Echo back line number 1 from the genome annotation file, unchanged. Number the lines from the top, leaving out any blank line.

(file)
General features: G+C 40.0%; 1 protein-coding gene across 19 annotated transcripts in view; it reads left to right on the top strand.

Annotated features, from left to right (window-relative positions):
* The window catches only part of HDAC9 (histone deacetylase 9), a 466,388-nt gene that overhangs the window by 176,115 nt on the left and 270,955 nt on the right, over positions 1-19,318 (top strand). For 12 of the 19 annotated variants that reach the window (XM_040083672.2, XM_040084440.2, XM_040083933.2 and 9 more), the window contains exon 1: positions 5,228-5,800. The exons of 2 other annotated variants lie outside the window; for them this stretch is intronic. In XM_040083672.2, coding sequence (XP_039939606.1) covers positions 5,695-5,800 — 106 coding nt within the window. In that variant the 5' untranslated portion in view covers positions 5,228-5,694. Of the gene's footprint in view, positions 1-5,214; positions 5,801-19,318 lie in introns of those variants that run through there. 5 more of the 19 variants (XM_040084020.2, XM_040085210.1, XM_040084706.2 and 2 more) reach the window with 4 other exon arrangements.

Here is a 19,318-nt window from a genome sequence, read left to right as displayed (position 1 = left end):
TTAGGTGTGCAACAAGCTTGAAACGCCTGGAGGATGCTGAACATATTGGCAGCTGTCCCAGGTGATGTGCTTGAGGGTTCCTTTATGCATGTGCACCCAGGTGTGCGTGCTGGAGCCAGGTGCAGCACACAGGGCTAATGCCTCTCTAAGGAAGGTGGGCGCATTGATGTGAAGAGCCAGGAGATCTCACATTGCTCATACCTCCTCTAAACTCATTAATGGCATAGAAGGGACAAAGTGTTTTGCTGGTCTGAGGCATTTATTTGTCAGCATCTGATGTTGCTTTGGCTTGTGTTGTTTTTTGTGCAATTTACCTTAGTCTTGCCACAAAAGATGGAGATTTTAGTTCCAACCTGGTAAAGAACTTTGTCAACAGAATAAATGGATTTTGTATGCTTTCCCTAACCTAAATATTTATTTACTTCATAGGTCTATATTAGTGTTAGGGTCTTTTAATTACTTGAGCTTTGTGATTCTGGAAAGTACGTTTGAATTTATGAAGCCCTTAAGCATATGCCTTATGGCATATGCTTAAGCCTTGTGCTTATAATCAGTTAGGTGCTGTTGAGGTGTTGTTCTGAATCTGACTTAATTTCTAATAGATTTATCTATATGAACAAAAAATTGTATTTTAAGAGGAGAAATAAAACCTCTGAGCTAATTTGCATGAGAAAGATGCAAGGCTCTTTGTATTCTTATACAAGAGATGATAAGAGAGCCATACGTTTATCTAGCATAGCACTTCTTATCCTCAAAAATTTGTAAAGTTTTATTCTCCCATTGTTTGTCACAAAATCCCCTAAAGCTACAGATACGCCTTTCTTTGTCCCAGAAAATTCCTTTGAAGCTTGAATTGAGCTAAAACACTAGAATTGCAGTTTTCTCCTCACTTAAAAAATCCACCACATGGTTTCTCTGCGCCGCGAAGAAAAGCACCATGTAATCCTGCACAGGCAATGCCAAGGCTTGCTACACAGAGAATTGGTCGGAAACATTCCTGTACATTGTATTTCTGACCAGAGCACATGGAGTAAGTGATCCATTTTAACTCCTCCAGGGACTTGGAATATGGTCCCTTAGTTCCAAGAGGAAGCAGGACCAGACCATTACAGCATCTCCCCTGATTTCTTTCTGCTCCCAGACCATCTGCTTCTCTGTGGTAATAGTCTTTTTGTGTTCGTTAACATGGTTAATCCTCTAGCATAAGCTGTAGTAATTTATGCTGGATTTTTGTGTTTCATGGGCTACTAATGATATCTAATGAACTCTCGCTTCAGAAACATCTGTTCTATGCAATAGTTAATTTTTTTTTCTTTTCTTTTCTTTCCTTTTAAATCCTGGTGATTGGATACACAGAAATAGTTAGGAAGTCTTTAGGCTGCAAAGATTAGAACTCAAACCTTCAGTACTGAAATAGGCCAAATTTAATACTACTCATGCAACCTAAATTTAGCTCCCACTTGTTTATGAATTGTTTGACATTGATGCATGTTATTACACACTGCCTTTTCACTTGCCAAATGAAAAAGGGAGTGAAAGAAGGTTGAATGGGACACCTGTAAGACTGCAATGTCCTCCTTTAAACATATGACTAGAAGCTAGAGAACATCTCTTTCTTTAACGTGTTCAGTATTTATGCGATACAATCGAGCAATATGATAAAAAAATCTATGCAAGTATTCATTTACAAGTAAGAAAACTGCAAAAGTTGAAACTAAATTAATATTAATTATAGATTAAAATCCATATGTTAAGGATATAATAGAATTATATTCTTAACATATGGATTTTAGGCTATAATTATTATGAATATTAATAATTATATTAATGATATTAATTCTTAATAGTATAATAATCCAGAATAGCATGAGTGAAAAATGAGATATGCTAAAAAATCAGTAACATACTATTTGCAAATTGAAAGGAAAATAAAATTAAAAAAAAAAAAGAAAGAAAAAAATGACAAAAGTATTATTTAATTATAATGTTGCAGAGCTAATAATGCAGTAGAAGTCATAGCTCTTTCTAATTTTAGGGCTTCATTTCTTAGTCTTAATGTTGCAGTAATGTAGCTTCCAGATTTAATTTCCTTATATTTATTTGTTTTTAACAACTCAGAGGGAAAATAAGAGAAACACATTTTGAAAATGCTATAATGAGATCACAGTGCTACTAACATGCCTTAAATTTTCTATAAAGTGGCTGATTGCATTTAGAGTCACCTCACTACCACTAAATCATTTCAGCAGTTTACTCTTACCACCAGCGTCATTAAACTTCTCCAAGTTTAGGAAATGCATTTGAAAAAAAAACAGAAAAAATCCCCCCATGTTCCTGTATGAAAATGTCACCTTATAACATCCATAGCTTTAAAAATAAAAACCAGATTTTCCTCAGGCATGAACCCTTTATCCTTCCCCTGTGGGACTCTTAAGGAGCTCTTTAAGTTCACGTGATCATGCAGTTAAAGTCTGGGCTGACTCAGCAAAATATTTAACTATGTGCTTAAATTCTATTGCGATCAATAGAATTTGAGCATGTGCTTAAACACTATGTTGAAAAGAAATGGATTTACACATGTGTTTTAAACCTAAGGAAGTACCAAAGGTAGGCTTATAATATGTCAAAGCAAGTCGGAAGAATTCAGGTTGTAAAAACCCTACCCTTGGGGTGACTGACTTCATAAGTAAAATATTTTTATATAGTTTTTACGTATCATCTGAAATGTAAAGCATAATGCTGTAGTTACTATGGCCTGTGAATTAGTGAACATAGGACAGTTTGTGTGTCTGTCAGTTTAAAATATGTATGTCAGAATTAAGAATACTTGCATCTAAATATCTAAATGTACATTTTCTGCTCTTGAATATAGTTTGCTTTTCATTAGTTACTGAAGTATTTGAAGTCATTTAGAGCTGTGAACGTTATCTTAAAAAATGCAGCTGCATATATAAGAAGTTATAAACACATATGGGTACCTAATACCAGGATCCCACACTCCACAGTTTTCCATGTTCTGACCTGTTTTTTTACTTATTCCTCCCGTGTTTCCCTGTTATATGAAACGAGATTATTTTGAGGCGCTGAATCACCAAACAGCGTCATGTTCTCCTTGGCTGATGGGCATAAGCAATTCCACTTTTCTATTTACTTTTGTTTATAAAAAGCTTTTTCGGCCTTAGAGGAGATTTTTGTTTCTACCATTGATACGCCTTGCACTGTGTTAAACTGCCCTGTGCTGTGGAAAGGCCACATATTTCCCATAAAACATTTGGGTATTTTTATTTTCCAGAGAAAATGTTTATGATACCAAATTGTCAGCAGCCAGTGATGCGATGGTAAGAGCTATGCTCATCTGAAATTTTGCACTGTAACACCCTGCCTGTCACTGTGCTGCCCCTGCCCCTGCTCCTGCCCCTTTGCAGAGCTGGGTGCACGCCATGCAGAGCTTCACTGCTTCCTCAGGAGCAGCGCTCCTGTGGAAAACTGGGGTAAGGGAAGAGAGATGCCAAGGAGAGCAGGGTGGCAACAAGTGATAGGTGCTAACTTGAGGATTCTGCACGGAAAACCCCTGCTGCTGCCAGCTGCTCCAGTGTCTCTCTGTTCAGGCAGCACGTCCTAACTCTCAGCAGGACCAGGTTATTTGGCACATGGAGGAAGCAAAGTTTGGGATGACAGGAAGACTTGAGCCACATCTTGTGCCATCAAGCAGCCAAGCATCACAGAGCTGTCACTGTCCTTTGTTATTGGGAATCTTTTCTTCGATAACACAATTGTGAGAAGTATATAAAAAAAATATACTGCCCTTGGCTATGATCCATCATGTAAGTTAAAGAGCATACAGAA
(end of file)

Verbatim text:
General features: G+C 40.0%; 1 protein-coding gene across 19 annotated transcripts in view; it reads left to right on the top strand.